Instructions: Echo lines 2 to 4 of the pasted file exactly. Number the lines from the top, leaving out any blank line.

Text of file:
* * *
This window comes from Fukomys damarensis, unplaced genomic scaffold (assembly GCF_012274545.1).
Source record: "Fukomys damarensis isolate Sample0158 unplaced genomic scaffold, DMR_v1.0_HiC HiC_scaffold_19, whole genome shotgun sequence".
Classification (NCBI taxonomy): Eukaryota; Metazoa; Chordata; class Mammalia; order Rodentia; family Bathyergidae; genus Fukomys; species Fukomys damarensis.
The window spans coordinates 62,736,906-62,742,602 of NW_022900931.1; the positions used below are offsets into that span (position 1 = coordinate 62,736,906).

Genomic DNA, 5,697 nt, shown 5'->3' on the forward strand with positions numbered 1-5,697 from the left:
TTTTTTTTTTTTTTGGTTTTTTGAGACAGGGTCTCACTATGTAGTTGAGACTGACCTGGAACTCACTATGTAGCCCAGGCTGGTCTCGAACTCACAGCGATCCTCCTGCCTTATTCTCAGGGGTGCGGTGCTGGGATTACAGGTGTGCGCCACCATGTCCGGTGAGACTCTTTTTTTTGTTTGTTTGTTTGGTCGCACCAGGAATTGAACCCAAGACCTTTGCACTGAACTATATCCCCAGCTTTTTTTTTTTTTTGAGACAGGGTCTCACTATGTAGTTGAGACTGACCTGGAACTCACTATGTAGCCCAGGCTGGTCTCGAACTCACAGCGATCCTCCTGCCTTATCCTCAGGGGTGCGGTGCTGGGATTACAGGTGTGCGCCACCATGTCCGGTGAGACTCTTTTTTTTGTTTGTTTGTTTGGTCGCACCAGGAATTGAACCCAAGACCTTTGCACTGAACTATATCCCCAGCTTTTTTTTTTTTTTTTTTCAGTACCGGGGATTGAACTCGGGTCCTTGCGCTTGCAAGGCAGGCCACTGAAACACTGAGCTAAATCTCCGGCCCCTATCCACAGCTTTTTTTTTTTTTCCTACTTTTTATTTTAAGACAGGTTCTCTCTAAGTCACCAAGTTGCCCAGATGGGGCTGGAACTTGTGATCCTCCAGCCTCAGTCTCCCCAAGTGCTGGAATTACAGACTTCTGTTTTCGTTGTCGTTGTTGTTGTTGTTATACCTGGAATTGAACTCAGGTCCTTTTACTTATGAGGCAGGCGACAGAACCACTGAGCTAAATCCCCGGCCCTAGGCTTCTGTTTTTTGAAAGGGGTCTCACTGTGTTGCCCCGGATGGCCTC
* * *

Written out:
Source record: "Fukomys damarensis isolate Sample0158 unplaced genomic scaffold, DMR_v1.0_HiC HiC_scaffold_19, whole genome shotgun sequence".
Classification (NCBI taxonomy): Eukaryota; Metazoa; Chordata; class Mammalia; order Rodentia; family Bathyergidae; genus Fukomys; species Fukomys damarensis.
The window spans coordinates 62,736,906-62,742,602 of NW_022900931.1; the positions used below are offsets into that span (position 1 = coordinate 62,736,906).